17th Round: Javier Vazquez-SP-FLA. After proving for a second time that he cannot pitch for the Yankees, Vazquez signed as a free agent with the Marlins to provide a solid duo with Josh Johnson. Vazquez has always been a better National League pitcher, and now back in the NL East, he will get to face some lineups that swing at everything. He may not win 15 games because the Marlins’ offense looks anemic and the bullpen is questionable. But he should have no problem striking out 200 batters and keeping his ERA under 4.00.
18th Round: Lance Berkman-1B-STL. In keeping with the 2003 All-Stars, I took Berkman with the same belief that he was a big bounceback candidate as well. He was marred with injuries last year until Houston traded him to the Yankees before the trade deadline. While he struggled mightily down the stretch as the Yankees’ primary DH, he picked it up in the playoffs and was arguably the Yankees most consistent hitter in the postseason. Now he is in St. Louis with a starting job in the outfield and hitting behind Albert Pujols and Matt Holliday. If he can stay healthy and regain his power stroke, Berkman could be a steal at this point in the draft.
19th Round: Angel Pagan-OF-NYM. With the rumors of Carlos Beltran moving to right field, that means that Angel Pagan would be shifting to center field. Pagan had a very solid 2010 season which marked the first time he has had an extended period of time playing everyday. Pagan showed he can hit any type of pitching and had some great extra base hit power using the caverous gaps at Citi Field to become Mr. Triple. He is also a big time stolen base threat and should continue running as he hits in between Jose Reyes and David Wright.
20th Round: Johnny Cueto-SP-CIN. I was surprised to see him down here so late, so I grabbed him while I could. Cueto is a solid pitcher who has loads of potential. He just needs to learn how to pitch first and the rest will fall into place. He has increased his win total and decreased his ERA in each of his first three seasons. I look for continued progress, especially with the Reds being able to provide consistent run support and having a solid back end of the bullpen with Francisco Cordero and Aroldis Chapman.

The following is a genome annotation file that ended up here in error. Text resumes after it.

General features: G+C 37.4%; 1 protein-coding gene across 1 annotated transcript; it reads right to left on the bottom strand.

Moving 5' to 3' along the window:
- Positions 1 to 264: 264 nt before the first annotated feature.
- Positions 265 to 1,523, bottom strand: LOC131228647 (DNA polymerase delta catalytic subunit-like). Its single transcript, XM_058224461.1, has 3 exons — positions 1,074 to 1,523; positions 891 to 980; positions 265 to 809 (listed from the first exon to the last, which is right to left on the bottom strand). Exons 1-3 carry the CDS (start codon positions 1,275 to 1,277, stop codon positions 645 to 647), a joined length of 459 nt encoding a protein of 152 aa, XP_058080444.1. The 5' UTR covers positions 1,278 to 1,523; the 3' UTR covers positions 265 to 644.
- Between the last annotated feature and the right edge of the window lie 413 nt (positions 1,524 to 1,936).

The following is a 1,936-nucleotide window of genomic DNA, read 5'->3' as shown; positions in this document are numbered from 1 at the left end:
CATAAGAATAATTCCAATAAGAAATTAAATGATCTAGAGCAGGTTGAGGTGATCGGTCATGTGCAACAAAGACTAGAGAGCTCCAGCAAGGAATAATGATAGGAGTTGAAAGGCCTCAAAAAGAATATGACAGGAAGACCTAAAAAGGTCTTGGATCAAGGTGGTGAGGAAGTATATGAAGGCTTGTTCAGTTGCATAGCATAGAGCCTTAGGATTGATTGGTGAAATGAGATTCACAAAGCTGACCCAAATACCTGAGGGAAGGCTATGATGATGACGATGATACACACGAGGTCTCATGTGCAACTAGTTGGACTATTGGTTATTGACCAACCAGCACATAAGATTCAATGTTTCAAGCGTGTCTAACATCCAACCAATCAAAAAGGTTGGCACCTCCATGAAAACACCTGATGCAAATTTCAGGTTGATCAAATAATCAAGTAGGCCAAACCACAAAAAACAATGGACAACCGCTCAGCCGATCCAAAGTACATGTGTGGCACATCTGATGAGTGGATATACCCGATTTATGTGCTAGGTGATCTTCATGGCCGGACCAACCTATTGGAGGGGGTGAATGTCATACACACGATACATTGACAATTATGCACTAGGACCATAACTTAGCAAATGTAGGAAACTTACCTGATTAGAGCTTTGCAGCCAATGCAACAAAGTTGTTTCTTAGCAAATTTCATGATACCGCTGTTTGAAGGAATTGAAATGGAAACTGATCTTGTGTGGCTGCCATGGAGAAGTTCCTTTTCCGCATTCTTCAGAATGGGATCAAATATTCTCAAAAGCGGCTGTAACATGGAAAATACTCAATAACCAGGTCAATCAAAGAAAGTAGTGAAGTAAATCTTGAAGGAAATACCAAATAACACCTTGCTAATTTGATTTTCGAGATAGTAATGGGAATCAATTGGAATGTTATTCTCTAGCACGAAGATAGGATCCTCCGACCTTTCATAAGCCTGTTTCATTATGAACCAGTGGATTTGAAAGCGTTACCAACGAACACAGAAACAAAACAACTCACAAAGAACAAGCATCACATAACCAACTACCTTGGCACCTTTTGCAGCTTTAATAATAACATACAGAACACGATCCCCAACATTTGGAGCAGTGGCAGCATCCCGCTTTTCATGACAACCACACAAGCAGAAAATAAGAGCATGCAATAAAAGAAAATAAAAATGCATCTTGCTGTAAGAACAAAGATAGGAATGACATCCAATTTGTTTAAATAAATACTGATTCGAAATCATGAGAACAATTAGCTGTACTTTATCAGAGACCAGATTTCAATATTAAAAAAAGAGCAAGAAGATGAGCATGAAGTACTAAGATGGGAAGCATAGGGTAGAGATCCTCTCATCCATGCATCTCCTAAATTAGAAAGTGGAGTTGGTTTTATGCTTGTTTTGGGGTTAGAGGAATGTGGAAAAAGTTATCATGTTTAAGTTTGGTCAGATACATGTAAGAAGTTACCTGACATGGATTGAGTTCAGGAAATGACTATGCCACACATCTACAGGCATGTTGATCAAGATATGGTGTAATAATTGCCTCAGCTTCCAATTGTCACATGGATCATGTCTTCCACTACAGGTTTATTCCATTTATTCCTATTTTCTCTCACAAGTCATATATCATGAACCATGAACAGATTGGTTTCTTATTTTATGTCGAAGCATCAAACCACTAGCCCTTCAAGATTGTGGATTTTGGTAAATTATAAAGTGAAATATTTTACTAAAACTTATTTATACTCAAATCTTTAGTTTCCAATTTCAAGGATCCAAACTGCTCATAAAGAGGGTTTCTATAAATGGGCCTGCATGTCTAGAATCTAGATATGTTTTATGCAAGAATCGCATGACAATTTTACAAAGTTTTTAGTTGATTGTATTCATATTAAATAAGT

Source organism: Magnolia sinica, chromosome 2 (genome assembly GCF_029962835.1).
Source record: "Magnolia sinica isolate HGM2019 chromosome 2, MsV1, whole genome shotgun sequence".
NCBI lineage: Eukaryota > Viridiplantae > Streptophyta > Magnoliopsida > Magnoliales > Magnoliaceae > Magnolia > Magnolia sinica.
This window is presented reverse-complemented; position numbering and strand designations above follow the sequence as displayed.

21st Round: John Lackey-SP-BOS. After shedding twenty pounds, Lackey enters camp this year in better shape with the hopes of living up to the enormous contract he signed last year. Lackey’s debut with Boston was underwhelming at best as he battled injuries and ineffectiveness. But Lackey is a proven workhorse who knows how to win games and strike people out. He should receive ample run support and will also have the benefit of facing opposing teams’ number 3 or 4 starter. I expect 15 wins with a 3.50 ERA and 175 strikeouts in Lackey’s sophomore season in Boston.
22nd Round: Reid Brignac-SS-TB. These next two picks were hunches and gambles on young Tampa Bay infielders. Brignac showed some pop last year with 8 homeruns and 45 RBI in limited playing time. He should have the chance to play more this season in a lineup that now features Manny Ramirez and Johnny Damon to go along with Longoria and B.J. Upton. For a MI option, I could have done worse than this in the second to last round. I would not be surprised to see Brignac hit well and be used as trade bait later on.
23rd Round: Sean Rodriguez-2B-TB. Much of the same said about Brignac can be said about Rodriguez, who has more upside and potential than his teammate. Rodriguez should get the bulk of the playing time at second base, which could be a huge deal if he performs well at that thin position. Rodriguez also showed some pop in his bat in limited playing time. He needs to cut down on his strikeouts and learn to be more patient. There is no reason he can’t hit .280 if he matures. All in all, I was satsified to land such a player with upside and a starting job in the last round.
And there you have it. Please feel free to send your comments or questions to firstname.lastname@example.org, post them on Facebook at www.goo.gl/xF0pt, or find us on Twitter at www.twitter.com/FantasyJudgment. If you want a copy of the draft board, just let me know.